Tuesday, March 17, 2020

Homeschooling, Corona Style

School is canceled starting today for at least two weeks and probably longer, but there's a lot of logistics to consider. How to get assignments, how to teach online, and what to do if kids don't have internet access.  And who will make sure that the kids are learning.
This is not the mug I will be getting for myself.

We kept our son home on Friday and on Monday as well (that's yesterday)

We attempted to have him do an academic schedule of sorts, that worked out a little bit, but there was so much crying and whining and "NO I can't possibly use THAT pencil.  Forget it, I will do nothing for the rest of my life!"  or wheedling about doing work.  I'm not sure how we are going to survive the next two weeks as homeschoolers.

Here was our (now it looks ambitious) schedule.   The idea was for 25-minute segments, with 15 minutes for resting

9 AM:  Social Studies-- watch the first part of Crash Course in World History.  I asked him to take notes, which he did, but he thought it was boring.   I think that was reflexive more than anything else. It turns out he didn't know a lot of the words, so I had him watch it again, and we went over all the words he didn't know.

The words he didn't understand.  I thought for sure he would know ornery and caloric.
9:40 AM  Reading/ELA.  He was allowed to read the LitRPG (literature Role Play Game) novel he's been reading, but I asked him to summarize each chapter after he read it.  This was a huge fight, He eventually agreed.  His summaries were poor (and very difficult to read.)

10:20 AM  Spanish on Duolingo.  He's not actually taking Spanish, but he didn't want to do Chinese which is what he takes in school, and so we agreed on Spanish.  (We are still expecting to go back to Barcelona this summer, although the virus may change our plans)

11-12 PM  LUNCH  Still his favorite subject of the day.
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for my child.

12 PM Writing:  I had him write a five-paragraph essay on why school should only be two hours long.  His essay wasn't bad, but it was only three paragraphs and not that organized.  We are going to edit it tomorrow.

1 PM: Coding/programming.  He wanted to do Minecraft mod coding, which is something he already kind of knows how to do.  We said no, learn python, HTML, javascript, or CSS.  This turned into a big fight.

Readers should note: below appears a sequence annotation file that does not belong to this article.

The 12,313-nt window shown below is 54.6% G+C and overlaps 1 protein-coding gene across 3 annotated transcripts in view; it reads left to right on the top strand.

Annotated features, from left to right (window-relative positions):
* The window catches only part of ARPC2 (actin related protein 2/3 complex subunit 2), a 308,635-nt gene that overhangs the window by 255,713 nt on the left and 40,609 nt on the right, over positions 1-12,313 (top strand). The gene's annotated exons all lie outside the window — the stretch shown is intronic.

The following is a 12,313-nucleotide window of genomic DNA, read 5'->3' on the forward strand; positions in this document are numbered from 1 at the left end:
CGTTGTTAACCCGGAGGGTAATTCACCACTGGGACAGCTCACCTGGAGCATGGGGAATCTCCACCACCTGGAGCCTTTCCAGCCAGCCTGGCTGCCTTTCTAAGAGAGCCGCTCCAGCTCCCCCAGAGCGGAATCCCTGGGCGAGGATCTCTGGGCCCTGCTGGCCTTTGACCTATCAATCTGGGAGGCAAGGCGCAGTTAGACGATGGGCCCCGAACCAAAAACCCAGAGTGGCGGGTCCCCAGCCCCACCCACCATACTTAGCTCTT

1:40 PM Math  This actually turned into PE, which was spent playing sports on the WiiU, since it's very cold out.  He went downstairs to do this, which meant he was out of my hair.  This went longer than it was supposed to go, because I wasn't focused on it.binto the next session.

2:30 PM  PE-- we switched this out with Math, which was probably a better idea.

3:20 PM Free choice- no electronics. He ended up sitting and reading and then counting down the seconds to 4pm

4-6 PM - Open play online with friends or alone.-- this was the only thing that really started on time.


  • In retrospect, this seems way too much and too crowded.   But I don't want him on the computer the whole time, and I have other stuff to do that doesn't include sitting with him and coming up with algebraic problems. 
  • His handwriting is atrocious.  We need to spend some time working on handwriting skills.  (I say this as someone with atrocious handwriting.  But mine is (amazingly) better.
  • Being a teacher of 11-year-olds requires either the patience of a saint or the hardened feelings of a serial killer.  Or both.  

Starting today, the school does have some assignments to do, but it will take maybe an hour to do, all in.  There are another 6-7 hours to fill. 

These are the summaries of the chapters he read. Not very full summaries, and Doctor Quality handwriting.
Part of me is -- okay, let's take on the role of home school teacher, and I will finish teaching this year in six days, driving him like a slave driver.  That's what he needs is someone pushing him harder, and then he will see the error of his ways, and become a genius self-starter (like you know, Elon Musk or Steven Spielberg) and then we will be sitting on easy street, watching his royalty checks roll in like the tide. 

The other part of me (probably the sensible part) is saying NO WAY-- give him rules and structure, but let him figure it out on his own.  He will find his own way, and for me to impose my expectations on him (to "tigermom" him, as it were- my apologies for this troublesome phrase- ) is just wrong on a number of levels, and will end up squelching him.  He gets where he gets, and I shouldn't get upset.

I know my reality is somewhere in the middle, but these two extremities pull at me.

I am pretty great with kids, (professional clown), and have a lot of patience for OPK (other people's kids), but little patience for my own child.  I have a low tolerance for my son's whining and carping on little details, and his cleverness in trying to avoid work-- possibly because I recognize it so much in my own life.  When he does that, I get unproportionally pissed off.  (Or when he professes that he doesn't understand something when he clearly does-- but saying he doesn't understand it means he doesn't have to do it.)  #igetupset


So how do I NOT be a hard-ass while at the same time get him to be excited about school, and get him to (MOSTLY) be a self-starter about this stuff?

I welcome your advice and hard-fought stories in the comments.

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